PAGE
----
After six months of analysis, the site was narrowed down from over 40 locations, due to a number of factors including: import/export accessibility, availability of labour and skilled staff, and geographical proximity to customers and local industrial companies.
Both parties have now signed an MOU to collaborate on the potential of building on what they say is the UK’s first full cycle battery cell gigaplant, subject to UK government funding through the Automotive Transformation Fund, to produce lithium ion cylindrical and pouch cells primarily servicing the automotive market.
A successful outcome of the partnership could enable the scalable production of a portfolio of lithium ion batteries, creating and expanding an onshore manufacturing ecosystem and supply chain to support the country’s ‘Road to Zero’ emissions targets and transition to electrification, they add.
It is anticipated that the initial £1.2 billion of investment from the company could lead towards up to 3,500 jobs. Construction is scheduled to begin in early 2021.
Orral Nadjari (pictured), CEO and founder at Britishvolt, comments: “We are immensely proud to announce plans to work exclusively with the Welsh government to develop the UK’s landmark battery gigaplant. Wales has welcomed us with open arms and exceptional due diligence and we believe the country has a vast untapped potential. Hiring local people, including those currently out of work, and developing strong relationships with nearby educational facilities will be a priority for us to ensure a stream of skilled staff. Britishvolt will also encourage other businesses to invest in the region with the aim of creating a ‘hub’ of battery electrification – building out our very own infrastructure and supply chain ecosystem, which will create thousands more jobs.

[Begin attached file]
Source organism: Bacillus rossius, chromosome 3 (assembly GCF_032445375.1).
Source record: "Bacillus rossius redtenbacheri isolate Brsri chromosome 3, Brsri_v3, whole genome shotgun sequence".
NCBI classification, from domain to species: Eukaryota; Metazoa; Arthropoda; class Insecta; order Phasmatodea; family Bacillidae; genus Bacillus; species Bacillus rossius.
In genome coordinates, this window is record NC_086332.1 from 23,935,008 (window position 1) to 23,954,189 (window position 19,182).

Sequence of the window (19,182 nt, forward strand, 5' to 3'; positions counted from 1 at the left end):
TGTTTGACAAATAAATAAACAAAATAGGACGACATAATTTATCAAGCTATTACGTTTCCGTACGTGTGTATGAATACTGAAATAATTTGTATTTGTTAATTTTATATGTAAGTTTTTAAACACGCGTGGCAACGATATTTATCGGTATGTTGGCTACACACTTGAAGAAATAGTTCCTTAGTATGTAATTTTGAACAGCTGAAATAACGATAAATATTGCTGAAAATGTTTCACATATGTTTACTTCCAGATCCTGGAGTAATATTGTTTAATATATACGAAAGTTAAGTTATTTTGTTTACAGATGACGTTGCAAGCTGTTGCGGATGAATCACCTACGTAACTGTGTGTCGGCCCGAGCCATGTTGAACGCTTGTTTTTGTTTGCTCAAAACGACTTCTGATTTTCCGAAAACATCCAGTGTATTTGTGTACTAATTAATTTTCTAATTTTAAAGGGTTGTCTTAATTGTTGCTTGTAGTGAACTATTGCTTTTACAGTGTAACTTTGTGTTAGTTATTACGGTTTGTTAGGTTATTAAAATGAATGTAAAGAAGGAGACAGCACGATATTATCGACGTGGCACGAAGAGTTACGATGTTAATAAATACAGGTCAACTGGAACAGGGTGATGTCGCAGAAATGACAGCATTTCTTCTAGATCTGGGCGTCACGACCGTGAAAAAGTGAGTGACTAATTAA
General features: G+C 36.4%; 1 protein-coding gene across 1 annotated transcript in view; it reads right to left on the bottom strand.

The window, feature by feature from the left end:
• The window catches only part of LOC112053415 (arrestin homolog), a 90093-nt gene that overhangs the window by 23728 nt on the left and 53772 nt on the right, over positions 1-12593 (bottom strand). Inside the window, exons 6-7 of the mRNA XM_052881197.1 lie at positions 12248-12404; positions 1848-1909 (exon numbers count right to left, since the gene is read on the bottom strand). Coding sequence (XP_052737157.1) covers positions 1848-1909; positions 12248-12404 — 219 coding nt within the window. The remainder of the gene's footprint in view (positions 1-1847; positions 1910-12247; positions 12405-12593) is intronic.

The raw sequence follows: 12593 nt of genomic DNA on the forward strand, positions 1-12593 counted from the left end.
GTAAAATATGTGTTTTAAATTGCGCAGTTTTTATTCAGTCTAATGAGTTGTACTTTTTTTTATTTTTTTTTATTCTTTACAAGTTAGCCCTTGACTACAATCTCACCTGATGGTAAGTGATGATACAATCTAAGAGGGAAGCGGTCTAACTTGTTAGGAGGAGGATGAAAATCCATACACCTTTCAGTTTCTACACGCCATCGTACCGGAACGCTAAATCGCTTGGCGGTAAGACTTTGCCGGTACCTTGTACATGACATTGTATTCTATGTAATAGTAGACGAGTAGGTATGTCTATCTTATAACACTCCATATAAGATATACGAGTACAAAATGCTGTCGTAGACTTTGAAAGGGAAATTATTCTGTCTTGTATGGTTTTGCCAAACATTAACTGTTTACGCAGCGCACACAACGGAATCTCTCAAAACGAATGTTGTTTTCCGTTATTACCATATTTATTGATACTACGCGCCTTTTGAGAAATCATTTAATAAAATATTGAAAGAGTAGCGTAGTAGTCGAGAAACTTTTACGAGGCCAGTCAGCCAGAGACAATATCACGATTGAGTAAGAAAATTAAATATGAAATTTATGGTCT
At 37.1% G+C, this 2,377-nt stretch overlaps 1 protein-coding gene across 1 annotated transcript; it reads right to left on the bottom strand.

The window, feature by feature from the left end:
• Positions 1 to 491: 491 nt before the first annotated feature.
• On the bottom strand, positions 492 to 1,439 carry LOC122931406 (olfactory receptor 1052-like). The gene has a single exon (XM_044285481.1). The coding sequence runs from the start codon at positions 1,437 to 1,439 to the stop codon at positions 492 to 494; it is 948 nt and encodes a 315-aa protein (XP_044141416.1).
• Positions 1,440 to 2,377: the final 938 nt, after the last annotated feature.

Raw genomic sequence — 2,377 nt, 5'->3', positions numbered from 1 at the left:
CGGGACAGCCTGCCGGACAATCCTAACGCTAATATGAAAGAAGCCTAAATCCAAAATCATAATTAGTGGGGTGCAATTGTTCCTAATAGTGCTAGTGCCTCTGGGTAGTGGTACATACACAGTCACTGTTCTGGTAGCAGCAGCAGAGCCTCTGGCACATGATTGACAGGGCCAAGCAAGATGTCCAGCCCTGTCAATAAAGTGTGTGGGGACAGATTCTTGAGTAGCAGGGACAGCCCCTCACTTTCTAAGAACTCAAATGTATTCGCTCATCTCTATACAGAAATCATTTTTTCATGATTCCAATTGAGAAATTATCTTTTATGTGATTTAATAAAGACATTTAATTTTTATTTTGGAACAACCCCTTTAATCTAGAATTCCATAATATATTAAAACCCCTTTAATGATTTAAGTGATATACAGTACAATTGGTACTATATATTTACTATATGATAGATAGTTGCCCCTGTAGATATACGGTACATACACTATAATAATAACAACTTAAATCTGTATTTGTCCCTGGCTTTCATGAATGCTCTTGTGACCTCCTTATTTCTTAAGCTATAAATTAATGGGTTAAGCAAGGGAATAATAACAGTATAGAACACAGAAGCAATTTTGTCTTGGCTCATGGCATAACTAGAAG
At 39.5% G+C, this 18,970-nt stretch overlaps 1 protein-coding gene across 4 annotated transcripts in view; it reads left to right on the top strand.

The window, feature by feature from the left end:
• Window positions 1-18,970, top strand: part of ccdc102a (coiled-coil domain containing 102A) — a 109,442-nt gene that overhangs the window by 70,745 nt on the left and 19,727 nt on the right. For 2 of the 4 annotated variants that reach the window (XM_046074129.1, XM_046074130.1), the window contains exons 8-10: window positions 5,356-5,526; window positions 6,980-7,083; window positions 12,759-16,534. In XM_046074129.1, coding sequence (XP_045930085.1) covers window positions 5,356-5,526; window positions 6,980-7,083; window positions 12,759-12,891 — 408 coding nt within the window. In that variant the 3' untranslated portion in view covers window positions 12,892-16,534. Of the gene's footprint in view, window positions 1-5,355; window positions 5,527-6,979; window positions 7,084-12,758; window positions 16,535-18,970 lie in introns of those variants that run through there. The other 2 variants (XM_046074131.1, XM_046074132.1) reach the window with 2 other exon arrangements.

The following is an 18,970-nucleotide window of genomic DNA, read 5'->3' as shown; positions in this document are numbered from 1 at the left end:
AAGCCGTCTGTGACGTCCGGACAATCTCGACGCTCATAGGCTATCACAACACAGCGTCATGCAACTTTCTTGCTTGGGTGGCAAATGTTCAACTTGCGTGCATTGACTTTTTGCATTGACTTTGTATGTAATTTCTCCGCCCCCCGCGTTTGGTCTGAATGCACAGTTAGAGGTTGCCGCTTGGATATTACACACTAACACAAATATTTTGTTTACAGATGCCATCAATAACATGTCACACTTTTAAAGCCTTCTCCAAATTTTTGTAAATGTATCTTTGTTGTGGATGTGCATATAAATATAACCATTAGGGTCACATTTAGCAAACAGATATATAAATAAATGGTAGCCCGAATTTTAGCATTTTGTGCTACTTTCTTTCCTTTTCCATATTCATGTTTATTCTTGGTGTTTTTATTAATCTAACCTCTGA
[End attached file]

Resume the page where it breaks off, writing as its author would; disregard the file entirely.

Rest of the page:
“The construction of the solar farm will not only ensure our gigaplant has a near carbon neutral electricity input – complementing our goal of becoming one of the greenest battery producers worldwide – but also provide cleaner energy to the local area. The pandemic is acting as a catalyst, creating new markets for greener technologies, and highlighting the importance of localised supply chains – which Britishvolt has the backing and resources to drive forward.
“As the birthplace of lithium ion, the UK remains globally renowned for its academic excellence in research and development – with an abundance of home grown talent for Britishvolt to take advantage of. We believe this will not only be vital for the manufacturing and automotive industries, but for the future growth of the UK economy, as the demand for battery production escalates in years to come. In the absence of any onshore battery production, 114,000 direct British automotive jobs are predicted to be lost by 2040, and we want to ensure that this doesn’t happen.”